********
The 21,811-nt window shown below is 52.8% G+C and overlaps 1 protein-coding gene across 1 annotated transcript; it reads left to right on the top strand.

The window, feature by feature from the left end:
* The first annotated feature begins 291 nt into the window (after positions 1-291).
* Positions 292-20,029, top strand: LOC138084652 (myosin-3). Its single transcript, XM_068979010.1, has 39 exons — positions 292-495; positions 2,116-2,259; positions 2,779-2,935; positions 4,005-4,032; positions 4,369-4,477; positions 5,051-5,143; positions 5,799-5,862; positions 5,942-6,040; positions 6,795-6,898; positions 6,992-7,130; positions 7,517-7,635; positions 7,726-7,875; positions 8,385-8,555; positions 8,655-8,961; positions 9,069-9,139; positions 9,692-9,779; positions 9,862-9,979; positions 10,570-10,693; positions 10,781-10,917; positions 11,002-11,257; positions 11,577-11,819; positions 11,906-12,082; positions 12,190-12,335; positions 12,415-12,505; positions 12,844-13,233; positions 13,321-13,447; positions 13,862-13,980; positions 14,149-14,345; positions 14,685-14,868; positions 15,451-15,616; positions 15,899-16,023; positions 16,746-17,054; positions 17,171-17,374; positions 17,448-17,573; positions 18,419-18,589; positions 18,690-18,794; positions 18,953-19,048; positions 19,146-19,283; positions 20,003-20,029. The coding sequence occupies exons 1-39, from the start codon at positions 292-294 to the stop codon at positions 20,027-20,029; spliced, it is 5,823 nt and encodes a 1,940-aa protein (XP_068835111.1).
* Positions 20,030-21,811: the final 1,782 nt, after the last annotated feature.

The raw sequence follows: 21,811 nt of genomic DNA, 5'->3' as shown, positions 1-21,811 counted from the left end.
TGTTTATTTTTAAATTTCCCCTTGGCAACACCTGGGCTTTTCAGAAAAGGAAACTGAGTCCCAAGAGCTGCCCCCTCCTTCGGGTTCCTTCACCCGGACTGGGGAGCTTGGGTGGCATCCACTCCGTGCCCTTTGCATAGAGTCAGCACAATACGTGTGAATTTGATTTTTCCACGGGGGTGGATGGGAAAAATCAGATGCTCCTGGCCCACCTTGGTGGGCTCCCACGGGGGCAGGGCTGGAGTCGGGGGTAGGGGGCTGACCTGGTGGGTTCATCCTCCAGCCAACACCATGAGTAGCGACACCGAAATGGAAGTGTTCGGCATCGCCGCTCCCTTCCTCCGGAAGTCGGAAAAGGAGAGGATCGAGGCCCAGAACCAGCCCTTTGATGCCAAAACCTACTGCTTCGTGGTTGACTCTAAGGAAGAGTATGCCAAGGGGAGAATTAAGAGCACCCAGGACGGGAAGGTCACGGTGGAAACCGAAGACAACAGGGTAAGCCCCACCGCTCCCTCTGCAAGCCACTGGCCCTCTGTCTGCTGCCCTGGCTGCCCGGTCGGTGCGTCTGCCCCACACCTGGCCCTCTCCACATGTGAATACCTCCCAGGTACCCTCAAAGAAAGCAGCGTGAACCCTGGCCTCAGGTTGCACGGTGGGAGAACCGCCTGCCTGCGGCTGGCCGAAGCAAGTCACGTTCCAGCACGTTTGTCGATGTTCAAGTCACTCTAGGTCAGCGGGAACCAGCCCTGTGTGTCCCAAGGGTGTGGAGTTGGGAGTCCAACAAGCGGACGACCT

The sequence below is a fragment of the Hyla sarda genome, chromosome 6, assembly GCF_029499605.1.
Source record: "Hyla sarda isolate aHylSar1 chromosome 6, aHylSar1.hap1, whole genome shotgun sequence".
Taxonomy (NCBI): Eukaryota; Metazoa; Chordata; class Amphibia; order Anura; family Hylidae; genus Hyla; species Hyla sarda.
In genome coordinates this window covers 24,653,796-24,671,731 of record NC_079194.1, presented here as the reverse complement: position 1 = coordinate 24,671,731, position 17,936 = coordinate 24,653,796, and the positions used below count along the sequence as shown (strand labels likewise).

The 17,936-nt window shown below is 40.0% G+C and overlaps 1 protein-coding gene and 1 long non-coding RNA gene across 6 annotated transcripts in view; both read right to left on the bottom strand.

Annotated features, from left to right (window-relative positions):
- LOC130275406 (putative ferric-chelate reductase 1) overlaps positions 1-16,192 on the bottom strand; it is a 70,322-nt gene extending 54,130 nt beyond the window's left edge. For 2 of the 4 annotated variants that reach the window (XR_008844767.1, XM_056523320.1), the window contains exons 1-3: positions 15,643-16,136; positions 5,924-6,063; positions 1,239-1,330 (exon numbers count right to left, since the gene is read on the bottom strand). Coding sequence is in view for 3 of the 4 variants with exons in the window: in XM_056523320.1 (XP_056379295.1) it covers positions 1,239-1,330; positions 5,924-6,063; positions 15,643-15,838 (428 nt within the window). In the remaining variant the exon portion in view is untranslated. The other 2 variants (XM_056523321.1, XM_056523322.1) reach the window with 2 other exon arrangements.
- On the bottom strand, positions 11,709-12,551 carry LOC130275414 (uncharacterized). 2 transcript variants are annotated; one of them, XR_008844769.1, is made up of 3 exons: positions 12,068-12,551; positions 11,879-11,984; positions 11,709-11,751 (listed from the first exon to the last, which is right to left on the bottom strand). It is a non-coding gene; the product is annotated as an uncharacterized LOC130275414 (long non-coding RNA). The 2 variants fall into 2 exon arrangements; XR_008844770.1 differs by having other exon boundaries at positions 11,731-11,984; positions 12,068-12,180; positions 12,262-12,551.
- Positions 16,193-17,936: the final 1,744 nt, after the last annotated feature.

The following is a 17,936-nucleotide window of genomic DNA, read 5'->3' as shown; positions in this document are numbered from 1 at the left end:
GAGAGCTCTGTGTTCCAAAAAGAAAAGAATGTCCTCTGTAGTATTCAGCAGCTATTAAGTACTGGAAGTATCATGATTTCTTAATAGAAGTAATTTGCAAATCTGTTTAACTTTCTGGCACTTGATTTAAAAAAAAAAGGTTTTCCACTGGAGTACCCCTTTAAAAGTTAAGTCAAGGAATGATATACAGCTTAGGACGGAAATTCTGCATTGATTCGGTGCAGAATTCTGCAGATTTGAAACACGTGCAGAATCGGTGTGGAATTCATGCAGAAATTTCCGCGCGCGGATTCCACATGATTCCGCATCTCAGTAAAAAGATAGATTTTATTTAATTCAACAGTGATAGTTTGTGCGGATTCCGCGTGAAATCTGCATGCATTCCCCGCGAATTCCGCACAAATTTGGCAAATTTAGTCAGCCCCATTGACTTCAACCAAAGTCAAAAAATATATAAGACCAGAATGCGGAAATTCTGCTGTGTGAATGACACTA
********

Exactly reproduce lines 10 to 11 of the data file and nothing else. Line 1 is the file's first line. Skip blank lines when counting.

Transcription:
Taxonomy (NCBI): Eukaryota; Metazoa; Chordata; class Amphibia; order Anura; family Hylidae; genus Hyla; species Hyla sarda.
In genome coordinates this window covers 24,653,796-24,671,731 of record NC_079194.1, presented here as the reverse complement: position 1 = coordinate 24,671,731, position 17,936 = coordinate 24,653,796, and the positions used below count along the sequence as shown (strand labels likewise).